Many golf courses live with a horrible, season-long odor near the wash pad that permeates the air with the smell of rotting grass clippings. Not only is this situation unpleasant, it can also create environmental issues if the wash pad is built incorrectly and allows grass clippings to flow into local streams and lakes. Grass clippings can add nutrients into bodies of water, stimulating undesired algae and aquatic weed growth. Water recycling systems work to break down grass clippings and reduce odor, but these systems can be expensive and cumbersome in maintenance facilities already cramped for space.
Paul Stead, certified golf course superintendent at Kennett Square Golf and Country Club, wanted to reduce the amount of water his maintenance department was using to wash equipment and eliminate the overpowering odor of decaying grass clippings near their wash pad. He was looking for ways to construct an affordable wash pad that would improve their working environment while protecting the environmentally sensitive Red Clay Creek that runs through the golf course.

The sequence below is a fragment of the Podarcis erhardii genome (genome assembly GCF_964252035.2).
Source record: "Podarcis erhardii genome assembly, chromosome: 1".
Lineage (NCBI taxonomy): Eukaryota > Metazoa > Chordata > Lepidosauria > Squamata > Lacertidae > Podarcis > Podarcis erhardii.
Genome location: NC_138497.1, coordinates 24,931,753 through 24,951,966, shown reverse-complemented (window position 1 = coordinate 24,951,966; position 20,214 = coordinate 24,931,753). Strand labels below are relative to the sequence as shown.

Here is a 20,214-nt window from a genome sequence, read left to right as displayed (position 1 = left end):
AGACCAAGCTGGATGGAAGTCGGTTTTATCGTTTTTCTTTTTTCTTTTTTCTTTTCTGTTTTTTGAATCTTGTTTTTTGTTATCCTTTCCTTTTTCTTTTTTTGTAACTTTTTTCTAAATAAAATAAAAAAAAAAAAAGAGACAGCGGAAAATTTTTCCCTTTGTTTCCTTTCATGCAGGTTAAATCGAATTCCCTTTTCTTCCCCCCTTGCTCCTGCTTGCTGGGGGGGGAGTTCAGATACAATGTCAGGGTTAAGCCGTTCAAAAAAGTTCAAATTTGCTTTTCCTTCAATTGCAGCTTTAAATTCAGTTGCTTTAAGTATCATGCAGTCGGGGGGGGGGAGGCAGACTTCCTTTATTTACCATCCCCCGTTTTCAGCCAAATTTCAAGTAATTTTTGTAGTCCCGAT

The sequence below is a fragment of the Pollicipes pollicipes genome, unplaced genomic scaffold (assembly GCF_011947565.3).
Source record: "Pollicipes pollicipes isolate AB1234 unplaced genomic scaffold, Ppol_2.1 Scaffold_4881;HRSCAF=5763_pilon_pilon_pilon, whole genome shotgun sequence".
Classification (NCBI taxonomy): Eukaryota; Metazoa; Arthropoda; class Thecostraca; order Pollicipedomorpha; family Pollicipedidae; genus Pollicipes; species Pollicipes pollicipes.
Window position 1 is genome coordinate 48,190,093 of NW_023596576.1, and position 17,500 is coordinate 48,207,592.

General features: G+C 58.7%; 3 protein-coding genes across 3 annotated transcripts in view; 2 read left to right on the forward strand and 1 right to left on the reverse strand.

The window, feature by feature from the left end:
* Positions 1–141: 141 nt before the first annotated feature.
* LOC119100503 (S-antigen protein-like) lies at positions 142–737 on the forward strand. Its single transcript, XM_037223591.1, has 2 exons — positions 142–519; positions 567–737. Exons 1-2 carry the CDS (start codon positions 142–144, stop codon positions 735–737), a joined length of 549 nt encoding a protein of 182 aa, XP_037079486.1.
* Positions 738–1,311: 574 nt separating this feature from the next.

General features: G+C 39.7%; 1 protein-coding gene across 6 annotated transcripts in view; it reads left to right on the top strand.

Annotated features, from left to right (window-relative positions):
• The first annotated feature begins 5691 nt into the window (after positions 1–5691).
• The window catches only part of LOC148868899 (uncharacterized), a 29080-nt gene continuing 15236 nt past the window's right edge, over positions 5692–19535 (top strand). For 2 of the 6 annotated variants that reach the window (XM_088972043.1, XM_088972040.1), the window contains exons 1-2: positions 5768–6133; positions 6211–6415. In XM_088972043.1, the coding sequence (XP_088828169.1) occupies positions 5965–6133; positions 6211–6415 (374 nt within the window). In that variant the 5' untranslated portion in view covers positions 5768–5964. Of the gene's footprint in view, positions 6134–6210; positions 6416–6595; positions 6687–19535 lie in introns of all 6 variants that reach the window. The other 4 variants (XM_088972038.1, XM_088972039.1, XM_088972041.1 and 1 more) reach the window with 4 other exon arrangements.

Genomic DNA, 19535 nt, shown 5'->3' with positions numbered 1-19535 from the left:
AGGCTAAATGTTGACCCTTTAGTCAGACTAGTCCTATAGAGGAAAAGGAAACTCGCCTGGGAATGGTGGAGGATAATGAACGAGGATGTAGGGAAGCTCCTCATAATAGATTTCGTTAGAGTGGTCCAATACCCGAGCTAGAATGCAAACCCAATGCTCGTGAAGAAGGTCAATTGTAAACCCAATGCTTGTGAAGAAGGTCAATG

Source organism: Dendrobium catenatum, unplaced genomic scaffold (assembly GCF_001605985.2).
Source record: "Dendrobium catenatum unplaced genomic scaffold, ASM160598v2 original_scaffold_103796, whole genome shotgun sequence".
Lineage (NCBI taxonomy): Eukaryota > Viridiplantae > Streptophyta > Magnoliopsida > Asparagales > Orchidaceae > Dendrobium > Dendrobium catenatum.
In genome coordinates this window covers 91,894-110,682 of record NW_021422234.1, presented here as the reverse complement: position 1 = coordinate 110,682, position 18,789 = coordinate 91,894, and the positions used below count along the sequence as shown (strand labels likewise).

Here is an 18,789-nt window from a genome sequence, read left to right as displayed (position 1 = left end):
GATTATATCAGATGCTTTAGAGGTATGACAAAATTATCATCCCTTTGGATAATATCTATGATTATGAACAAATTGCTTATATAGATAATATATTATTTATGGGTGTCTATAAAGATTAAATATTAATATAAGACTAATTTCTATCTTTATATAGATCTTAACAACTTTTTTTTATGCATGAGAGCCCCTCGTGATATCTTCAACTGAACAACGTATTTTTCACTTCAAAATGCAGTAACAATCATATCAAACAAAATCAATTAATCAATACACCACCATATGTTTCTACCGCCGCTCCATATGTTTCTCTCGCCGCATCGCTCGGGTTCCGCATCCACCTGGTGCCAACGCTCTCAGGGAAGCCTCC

Two new wash pad locations were chosen based on their accessibility. One wash pad was located at the maintenance facility, the other in an out-of-play area on the golf course. The wash pads were constructed with pavers and combined with rain gardens. Rain gardens are small, sunken landscapes that are planted with water-tolerant native plants to help filter and break down wastewater runoff before it reaches a waterway. Rain gardens can also help filter oil and fuel carried by runoff from parking lots and roadways. At Kennett Square, equipment could now be washed in a contained area without unfiltered rinsate entering Red Clay Creek.